One Year Ex-Pat Anniversary

One year ago today Matt and I and 17 suitcases/boxes arrived in Peru for our new life of international living.


While our new life has had its challenges, what has surprised us is how easy it has been to make the adjustment. We have both improved our Spanish and can navigate the basics in Peru with relative ease (sometimes even on the phone!), we have grown accustomed to livestock in the road and stray dogs everywhere, our opinion of acceptable cleanliness has been necessarily modified, and we have learned to live without some of our favorite foods and luxuries. While we miss our family and friends, with the internet and wifi phone it has been so easy to keep in touch that almost seems as though we aren’t missing out on anything. A far cry from when I lived in Italy 25 years ago and my only method of communication with anyone stateside apart from my parents (whom I was allowed to call for about 10 minutes every 2-3 weeks) was writing letters.

It has been wonderful to immerse ourselves in local culture by hiking in the mountains near our house, traveling within Peru, enjoying the food (with the possible exception of cuy) and celebrating local customs and traditions. We have made good friends – both Peruvians and other expats. Spending almost a month in Buenos Aries and taking a wine trip to Chile and Argentina were both spectacular. In short, we have made the most of this past year.

So Cheers! to our 1st Anniversary of our new ex-pat life. We wish for many more great international years to come.

World Travelers

World Travelers

Peruvian Foods I Will Miss While I Am in the US

Now don’t get me wrong. There are MANY American foods I miss while I am in Peru. Cheddar cheese, decent hamburgers, frozen custard, good wine, chocolate chips… the list is not short. Then there is sour cream. I don’t even like sour cream, yet it is in many recipes, including most dips. Haven’t seen it in Cajamarca since last September. But there are many foods I enjoy here that will not be available, or as good, in the US. No, cuy is not on the list!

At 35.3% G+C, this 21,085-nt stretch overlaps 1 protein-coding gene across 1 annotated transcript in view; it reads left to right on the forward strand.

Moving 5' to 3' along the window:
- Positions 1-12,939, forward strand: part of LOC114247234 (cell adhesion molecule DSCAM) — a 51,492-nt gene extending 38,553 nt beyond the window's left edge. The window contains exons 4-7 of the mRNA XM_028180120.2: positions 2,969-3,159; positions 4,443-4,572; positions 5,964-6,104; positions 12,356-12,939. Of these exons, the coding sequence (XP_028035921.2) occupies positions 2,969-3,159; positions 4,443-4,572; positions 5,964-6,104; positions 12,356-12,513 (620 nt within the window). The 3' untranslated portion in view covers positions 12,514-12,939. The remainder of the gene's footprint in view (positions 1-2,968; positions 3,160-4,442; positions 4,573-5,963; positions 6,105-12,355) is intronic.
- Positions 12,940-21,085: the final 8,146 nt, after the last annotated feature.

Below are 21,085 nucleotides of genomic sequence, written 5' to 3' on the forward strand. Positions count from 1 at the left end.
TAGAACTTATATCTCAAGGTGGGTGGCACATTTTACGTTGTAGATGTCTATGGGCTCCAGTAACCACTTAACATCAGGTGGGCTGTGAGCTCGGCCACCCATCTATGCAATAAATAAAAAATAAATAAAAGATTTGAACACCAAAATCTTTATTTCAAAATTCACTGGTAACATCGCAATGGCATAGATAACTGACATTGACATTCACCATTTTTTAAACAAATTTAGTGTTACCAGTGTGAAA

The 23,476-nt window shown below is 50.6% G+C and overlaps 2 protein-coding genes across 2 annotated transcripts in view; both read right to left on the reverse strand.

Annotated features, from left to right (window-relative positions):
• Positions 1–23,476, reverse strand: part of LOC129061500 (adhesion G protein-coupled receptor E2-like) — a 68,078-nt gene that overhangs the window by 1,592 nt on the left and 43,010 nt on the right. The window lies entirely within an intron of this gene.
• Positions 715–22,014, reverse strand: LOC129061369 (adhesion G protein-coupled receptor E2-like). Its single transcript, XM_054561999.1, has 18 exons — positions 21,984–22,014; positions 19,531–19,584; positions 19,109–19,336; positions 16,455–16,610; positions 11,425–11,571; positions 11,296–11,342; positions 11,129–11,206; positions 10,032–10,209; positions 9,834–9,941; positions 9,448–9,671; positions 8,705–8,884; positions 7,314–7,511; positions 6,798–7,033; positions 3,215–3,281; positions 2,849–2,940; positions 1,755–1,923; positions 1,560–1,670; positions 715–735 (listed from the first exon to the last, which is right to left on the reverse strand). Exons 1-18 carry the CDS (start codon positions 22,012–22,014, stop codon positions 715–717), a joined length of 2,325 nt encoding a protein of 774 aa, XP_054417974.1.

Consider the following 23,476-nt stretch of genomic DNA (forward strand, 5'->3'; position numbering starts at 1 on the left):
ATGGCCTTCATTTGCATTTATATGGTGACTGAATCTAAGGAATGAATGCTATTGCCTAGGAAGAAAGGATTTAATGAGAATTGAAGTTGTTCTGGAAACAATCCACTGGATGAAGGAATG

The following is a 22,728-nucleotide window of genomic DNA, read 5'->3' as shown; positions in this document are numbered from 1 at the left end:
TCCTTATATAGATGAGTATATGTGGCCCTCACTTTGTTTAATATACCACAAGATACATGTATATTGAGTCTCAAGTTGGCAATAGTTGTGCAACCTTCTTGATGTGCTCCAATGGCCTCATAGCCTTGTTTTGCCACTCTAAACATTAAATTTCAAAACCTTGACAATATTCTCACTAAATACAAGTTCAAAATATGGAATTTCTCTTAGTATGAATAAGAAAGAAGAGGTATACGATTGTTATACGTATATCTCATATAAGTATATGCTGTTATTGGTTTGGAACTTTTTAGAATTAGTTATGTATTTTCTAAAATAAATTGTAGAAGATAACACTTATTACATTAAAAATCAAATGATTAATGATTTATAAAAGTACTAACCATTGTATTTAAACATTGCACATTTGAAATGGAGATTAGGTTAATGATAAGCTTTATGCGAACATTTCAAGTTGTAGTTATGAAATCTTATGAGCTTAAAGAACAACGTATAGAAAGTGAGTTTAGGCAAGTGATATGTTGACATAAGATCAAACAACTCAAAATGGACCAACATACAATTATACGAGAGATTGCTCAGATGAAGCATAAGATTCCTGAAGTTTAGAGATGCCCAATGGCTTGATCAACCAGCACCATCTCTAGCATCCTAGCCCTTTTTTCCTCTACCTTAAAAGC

1. Fresh Tropical Fruits.The markets have fresh, local fruits. The mangoes here are out of this world. Yes, we can get mangoes in the US, but in Wisconsin they are shipped countless miles and the taste is evident. Same with the pineapples and pomegranates; they are delicious here. Then there are the weird fruits that we can get here: tuna (or prickly pears), mamay (looks like a coconut on the outside and a cantaloupe on the inside, but tastes nothing like either), pacay (it has big dark seeds but you eat the super sweet white gauzy part around the seeds), pepino (relative of the eggplant but has the color and consistency of a pear on the inside and tastes kind of like one too), cherimoya (custard apple, sweet with a soft consistency). We have been here almost a year so we have seen the fruits cycle in and out of season. I will also miss Maria, our amazing housekeeper, who washes and cuts all of the fruits for me. It reminds me of Italy where my great aunts would peel and feed everyone fruit for dessert.


2. Avocados. Maria brings me avocados from the tree in her yard. Delicious and because they are as fresh as you can get, even if they feel a little mushy, the inside is still perfectly fine.

Huge Avocado

Huge Avocado

3. Caldo Verde. It is an herb-based soup made with potatoes and eggs that is typically eaten for breakfast. You add fresh cheese and cancha (freshly roasted corn nuts, see below) at the table. I have Caldo Verde almost every week. It isn’t hard to make, but it takes three herbs, parsley, paico and herba buena, and I am not sure whether the latter two can be found in Wisconsin.

Caldo Verde

Caldo Verde


4. French fries. Yes, I know I can get french fries all over Wisconsin, but honestly, they are so much better here. Likely because they are freshly made and not frozen and mass produced, but even the freshly made ones at home are not as good as the ones here. Everything is served with french fries.


5. Pisco Sour. My cocktail of choice in Peru. 3 parts Pisco, 1 part lime juice, 1 part simple syrup, egg white and a dash of angostura bitters.  Tasty and packs a powerful punch!